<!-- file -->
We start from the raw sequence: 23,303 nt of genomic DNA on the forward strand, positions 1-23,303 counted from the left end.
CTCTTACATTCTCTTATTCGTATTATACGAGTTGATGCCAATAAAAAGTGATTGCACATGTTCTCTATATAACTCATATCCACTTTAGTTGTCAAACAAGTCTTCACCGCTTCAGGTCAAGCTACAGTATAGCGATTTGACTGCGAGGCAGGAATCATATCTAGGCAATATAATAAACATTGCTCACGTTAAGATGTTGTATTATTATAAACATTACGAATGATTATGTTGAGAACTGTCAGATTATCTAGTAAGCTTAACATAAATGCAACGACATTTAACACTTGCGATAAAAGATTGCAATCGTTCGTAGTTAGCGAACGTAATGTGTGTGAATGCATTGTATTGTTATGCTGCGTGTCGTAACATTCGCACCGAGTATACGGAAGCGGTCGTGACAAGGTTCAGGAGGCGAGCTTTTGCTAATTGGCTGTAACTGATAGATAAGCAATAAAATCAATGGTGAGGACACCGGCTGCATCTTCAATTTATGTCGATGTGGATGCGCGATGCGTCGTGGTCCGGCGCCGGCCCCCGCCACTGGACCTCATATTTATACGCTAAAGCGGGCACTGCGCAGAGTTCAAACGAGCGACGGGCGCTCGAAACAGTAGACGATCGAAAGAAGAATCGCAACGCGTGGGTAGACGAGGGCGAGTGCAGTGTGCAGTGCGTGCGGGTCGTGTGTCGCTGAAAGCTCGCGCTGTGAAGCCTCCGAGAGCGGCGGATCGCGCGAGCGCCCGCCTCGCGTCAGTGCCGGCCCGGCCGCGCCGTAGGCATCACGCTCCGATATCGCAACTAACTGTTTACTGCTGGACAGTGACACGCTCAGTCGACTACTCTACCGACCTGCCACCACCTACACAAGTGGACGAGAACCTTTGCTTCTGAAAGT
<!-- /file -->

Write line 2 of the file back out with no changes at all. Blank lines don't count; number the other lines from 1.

CTCTTACATTCTCTTATTCGTATTATACGAGTTGATGCCAATAAAAAGTGATTGCACATGTTCTCTATATAACTCATATCCACTTTAGTTGTCAAACAAGTCTTCACCGCTTCAGGTCAAGCTACAGTATAGCGATTTGACTGCGAGGCAGGAATCATATCTAGGCAATATAATAAACATTGCTCACGTTAAGATGTTGTATTATTATAAACATTACGAATGATTATGTTGAGAACTGTCAGATTATCTAGTAAGCTTAACATAAATGCAACGACATTTAACACTTGCGATAAAAGATTGCAATCGTTCGTAGTTAGCGAACGTAATGTGTGTGAATGCATTGTATTGTTATGCTGCGTGTCGTAACATTCGCACCGAGTATACGGAAGCGGTCGTGACAAGGTTCAGGAGGCGAGCTTTTGCTAATTGGCTGTAACTGATAGATAAGCAATAAAATCAATGGTGAGGACACCGGCTGCATCTTCAATTTATGTCGATGTGGATGCGCGATGCGTCGTGGTCCGGCGCCGGCCCCCGCCACTGGACCTCATATTTATACGCTAAAGCGGGCACTGCGCAGAGTTCAAACGAGCGACGGGCGCTCGAAACAGTAGACGATCGAAAGAAGAATCGCAACGCGTGGGTAGACGAGGGCGAGTGCAGTGTGCAGTGCGTGCGGGTCGTGTGTCGCTGAAAGCTCGCGCTGTGAAGCCTCCGAGAGCGGCGGATCGCGCGAGCGCCCGCCTCGCGTCAGTGCCGGCCCGGCCGCGCCGTAGGCATCACGCTCCGATATCGCAACTAACTGTTTACTGCTGGACAGTGACACGCTCAGTCGACTACTCTACCGACCTGCCACCACCTACACAAGTGGACGAGAACCTTTGCTTCTGAAAGT